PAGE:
Action: Establish deviation ponds in fish farms to reduce predation of fish stock by mammals to reduce human-wildlife conflict
Key messagesRead our guidance on Key messages before continuing
- We found no studies that evaluated the effects on mammals of establishing deviation ponds in fish farms to reduce predation of fish stock by mammals to reduce human-wildlife conflict.
'We found no studies' means that we have not yet found any studies that have directly evaluated this intervention during our systematic journal and report searches. Therefore, we have no evidence to indicate whether or not the intervention has any desirable or harmful effects.
Some mammals can become significant predators of fish being reared in fish farms. For example, one study found that rainbow trout Onchorhynchus mykiss from a fish farm formed 87% of biomass of prey consumed by otters Lutra lutra in the vicinity (Marques et al. 2007). Deviation ponds are sites where fish are made easily accessible to predators in order to keep them away from other, more valuable, fish kept elsewhere on the site. If effective, this intervention could reduce incentives for carrying out lethal control of mammalian predators of fish.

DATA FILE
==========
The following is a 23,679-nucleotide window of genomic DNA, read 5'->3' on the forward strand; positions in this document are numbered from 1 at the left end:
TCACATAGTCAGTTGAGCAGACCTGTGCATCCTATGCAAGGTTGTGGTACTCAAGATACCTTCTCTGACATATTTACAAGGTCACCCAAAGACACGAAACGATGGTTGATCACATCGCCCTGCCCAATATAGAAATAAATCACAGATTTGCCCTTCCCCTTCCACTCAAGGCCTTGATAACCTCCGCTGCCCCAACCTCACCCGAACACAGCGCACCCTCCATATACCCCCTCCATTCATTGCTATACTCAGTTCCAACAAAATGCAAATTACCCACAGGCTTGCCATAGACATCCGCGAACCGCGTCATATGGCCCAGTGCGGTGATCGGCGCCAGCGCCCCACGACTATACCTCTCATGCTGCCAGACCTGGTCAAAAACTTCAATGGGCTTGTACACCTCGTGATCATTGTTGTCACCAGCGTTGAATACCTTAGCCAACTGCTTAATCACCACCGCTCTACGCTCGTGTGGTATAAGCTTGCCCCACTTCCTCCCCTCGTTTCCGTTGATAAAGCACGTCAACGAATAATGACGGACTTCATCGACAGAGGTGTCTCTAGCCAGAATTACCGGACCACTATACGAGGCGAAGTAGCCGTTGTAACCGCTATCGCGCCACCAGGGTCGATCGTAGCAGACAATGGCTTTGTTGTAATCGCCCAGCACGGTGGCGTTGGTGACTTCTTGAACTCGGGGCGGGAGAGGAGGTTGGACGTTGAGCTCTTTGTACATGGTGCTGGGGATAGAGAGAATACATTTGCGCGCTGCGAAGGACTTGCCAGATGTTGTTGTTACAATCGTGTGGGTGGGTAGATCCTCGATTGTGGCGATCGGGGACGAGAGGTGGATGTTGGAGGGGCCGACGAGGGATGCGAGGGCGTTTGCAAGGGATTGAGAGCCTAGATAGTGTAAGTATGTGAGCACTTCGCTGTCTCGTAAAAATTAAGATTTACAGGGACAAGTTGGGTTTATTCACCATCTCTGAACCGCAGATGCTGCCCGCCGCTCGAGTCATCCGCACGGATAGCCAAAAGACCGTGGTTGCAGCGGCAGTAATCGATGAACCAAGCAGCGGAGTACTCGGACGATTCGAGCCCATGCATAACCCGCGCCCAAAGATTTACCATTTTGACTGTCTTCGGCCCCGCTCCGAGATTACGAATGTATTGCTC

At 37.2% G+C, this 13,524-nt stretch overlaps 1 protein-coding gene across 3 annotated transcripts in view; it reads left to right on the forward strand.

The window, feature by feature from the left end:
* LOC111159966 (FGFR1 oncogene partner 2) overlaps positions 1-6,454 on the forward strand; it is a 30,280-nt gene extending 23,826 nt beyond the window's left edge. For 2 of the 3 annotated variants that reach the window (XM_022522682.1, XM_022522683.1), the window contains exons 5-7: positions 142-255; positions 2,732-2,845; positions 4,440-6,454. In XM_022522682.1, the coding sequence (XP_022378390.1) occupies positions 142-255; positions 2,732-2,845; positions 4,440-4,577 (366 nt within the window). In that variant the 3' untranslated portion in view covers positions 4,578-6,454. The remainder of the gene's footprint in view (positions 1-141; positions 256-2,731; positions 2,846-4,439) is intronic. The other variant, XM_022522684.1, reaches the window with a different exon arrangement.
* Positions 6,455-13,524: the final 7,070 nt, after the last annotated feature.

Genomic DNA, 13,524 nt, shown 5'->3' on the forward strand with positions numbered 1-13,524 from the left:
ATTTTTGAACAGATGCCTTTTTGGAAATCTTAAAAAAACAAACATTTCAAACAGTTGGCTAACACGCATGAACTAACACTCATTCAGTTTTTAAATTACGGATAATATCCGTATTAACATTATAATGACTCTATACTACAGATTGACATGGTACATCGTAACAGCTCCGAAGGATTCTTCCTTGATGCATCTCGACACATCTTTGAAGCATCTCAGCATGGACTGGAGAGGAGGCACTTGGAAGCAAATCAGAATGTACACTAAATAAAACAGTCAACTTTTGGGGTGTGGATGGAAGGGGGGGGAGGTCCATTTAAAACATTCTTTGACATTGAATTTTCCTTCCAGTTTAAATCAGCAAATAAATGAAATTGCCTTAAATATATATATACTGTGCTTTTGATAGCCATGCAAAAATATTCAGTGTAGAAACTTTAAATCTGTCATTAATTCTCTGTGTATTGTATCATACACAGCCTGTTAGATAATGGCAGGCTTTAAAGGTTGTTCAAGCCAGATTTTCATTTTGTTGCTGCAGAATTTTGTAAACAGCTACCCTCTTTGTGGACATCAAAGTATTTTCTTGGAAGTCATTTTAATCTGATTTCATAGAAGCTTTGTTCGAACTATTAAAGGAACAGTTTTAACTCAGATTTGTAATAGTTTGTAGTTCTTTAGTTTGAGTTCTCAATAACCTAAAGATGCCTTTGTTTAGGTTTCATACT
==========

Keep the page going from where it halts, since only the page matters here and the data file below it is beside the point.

Marques C., Rosalino LM. & Santos-Reis M. (2007) Otter predation in a trout fish farm of Central-east Portugal: Preference for 'fast-food'? River Research and Applications, 23, 1147–1153.